Putting God at the Center: The Life of R. Gedalia Dov Schwartz 

Hanan Balk Tradition Online | November 28, 2021

Hanan Balk shares memories of R. Gedalia Dov Schwartz’s God-centered life, on his first yahrzeit (24 Kislev), observed today. Read Yona Reiss’ eulogy, “Our Da’as Torah Figure,” published in TRADITION Online last year

In 1990, R. Yehoshua z”l and Rivka Leah Goldman moved to Cincinnati to begin their new jobs in the Jewish community. Little did I realize at the time that, along with these wonderful individuals, a true Gadol ba-Torah would follow in their wake—Rav Gedalia Dov Schwartz zt”l—who had recently moved to Chicago to serve as the Av Beit Din of the Chicago Rabbinical Council. R. Schwartz was Rivka Leah’s father. 

I was, of course, familiar with this great scholar. R. Schwartz—who would also serve as the Av Beit Din of the Beit Din of America in New York—had Shas, Rishonim, Aharonim, and Poskim at his fingertips. He always referred to such sources with great joy and excitement that showed his incredible love and utter mastery of Torah learning. I once asked him how he became proficient in Shas. He told me that when he applied to become the spiritual leader of the Young Israel of Borough Park a requirement of the job was to give a shiur in Daf Yomi. He had not previously learned the daily daf, but said it was the greatest thing that ever happened to him, because it further sharpened his knowledge and familiarity with the Talmud. 

A five-hour drive from his children and grandchildren, R. Schwartz would visit Cincinnati for Yamim Tovim and select Shabbatot for many years. I took full advantage of the situation and often asked him to speak when he was in town. He became a familiar face in the community, generously sharing his vast knowledge, spiritual grandeur, and precious time, with all who sought his guidance. 

The Darshan

I will never forget the first derasha R. Schwartz delivered at my shul (Congregation Agudas Israel/The Golf Manor Synagogue). He had been labeled by some as “a centrist” and was not particularly happy with that description. It seemed to him that such a term only had meaning relative to those on the right or the left of a person—but lacked significance with regards to what that person stood for in and of himself.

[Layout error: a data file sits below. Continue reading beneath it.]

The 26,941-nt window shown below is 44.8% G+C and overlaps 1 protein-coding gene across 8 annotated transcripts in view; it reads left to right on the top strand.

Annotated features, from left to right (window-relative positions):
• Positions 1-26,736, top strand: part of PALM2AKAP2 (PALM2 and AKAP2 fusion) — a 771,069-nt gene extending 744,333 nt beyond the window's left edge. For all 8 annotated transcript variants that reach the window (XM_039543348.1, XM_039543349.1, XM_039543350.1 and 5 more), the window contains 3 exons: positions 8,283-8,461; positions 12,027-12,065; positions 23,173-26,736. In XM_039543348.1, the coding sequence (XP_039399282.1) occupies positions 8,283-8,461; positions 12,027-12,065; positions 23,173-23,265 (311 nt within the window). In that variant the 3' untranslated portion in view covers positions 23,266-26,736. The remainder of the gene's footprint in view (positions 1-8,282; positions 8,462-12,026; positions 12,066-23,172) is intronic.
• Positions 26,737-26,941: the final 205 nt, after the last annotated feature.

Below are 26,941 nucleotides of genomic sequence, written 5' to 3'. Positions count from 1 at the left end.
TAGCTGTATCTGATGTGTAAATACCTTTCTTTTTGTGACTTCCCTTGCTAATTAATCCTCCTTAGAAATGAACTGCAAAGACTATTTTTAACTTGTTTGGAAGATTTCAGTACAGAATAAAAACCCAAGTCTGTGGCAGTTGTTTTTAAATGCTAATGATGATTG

Upon further reflection, however, R. Schwartz willingly accepted the categorization. “Indeed,” he exclaimed, “I am a centrist—to the degree that it can be understood in the following manner: I put God at the center of my life!” As it was Yom Tov on that occasion, he cited a prooftext for this refreshing interpretation by focusing upon the verse from Hallel, “I shall walk before God in the land of the living” (Psalms 116:9), and encouraged us all to be centrists as well, putting God before us at the center of our lives.

In another memorable derasha, R. Schwartz spoke upon the occasion of his grandson Eliezer becoming a bar mitzva. He first told the boy about the merit he had to have a family which was highly devoted to the learning of Torah and the performance of mitzvot. He continued with a fabulous story he heard from his son-in-law, R. Yehoshua (Eliezer’s father who tragically passed away at the age of 48), who heard it from his father: